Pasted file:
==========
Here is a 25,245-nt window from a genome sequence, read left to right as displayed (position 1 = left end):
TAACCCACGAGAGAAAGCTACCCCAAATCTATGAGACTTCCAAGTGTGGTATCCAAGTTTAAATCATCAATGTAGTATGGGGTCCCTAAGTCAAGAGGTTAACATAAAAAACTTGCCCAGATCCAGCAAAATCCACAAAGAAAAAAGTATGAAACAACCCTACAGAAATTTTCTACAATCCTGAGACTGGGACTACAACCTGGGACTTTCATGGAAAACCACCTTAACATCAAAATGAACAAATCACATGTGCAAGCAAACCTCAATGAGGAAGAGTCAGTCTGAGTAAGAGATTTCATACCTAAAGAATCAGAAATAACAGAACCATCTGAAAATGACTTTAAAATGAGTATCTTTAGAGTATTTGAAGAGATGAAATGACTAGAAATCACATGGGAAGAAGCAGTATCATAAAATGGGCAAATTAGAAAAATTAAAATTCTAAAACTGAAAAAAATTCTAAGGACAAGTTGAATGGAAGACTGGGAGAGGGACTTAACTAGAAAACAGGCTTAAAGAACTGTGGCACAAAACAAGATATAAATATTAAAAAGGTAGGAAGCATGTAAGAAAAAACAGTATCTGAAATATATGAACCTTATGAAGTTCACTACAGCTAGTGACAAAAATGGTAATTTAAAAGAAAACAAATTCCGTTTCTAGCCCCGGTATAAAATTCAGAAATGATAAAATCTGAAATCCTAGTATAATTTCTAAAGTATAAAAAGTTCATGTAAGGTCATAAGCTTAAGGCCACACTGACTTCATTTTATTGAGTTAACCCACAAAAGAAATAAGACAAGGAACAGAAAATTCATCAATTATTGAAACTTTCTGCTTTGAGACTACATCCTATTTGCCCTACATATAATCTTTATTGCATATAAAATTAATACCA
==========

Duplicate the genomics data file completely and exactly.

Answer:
Here is a 25,245-nt window from a genome sequence, read left to right as displayed (position 1 = left end):
TAACCCACGAGAGAAAGCTACCCCAAATCTATGAGACTTCCAAGTGTGGTATCCAAGTTTAAATCATCAATGTAGTATGGGGTCCCTAAGTCAAGAGGTTAACATAAAAAACTTGCCCAGATCCAGCAAAATCCACAAAGAAAAAAGTATGAAACAACCCTACAGAAATTTTCTACAATCCTGAGACTGGGACTACAACCTGGGACTTTCATGGAAAACCACCTTAACATCAAAATGAACAAATCACATGTGCAAGCAAACCTCAATGAGGAAGAGTCAGTCTGAGTAAGAGATTTCATACCTAAAGAATCAGAAATAACAGAACCATCTGAAAATGACTTTAAAATGAGTATCTTTAGAGTATTTGAAGAGATGAAATGACTAGAAATCACATGGGAAGAAGCAGTATCATAAAATGGGCAAATTAGAAAAATTAAAATTCTAAAACTGAAAAAAATTCTAAGGACAAGTTGAATGGAAGACTGGGAGAGGGACTTAACTAGAAAACAGGCTTAAAGAACTGTGGCACAAAACAAGATATAAATATTAAAAAGGTAGGAAGCATGTAAGAAAAAACAGTATCTGAAATATATGAACCTTATGAAGTTCACTACAGCTAGTGACAAAAATGGTAATTTAAAAGAAAACAAATTCCGTTTCTAGCCCCGGTATAAAATTCAGAAATGATAAAATCTGAAATCCTAGTATAATTTCTAAAGTATAAAAAGTTCATGTAAGGTCATAAGCTTAAGGCCACACTGACTTCATTTTATTGAGTTAACCCACAAAAGAAATAAGACAAGGAACAGAAAATTCATCAATTATTGAAACTTTCTGCTTTGAGACTACATCCTATTTGCCCTACATATAATCTTTATTGCATATAAAATTAATACCA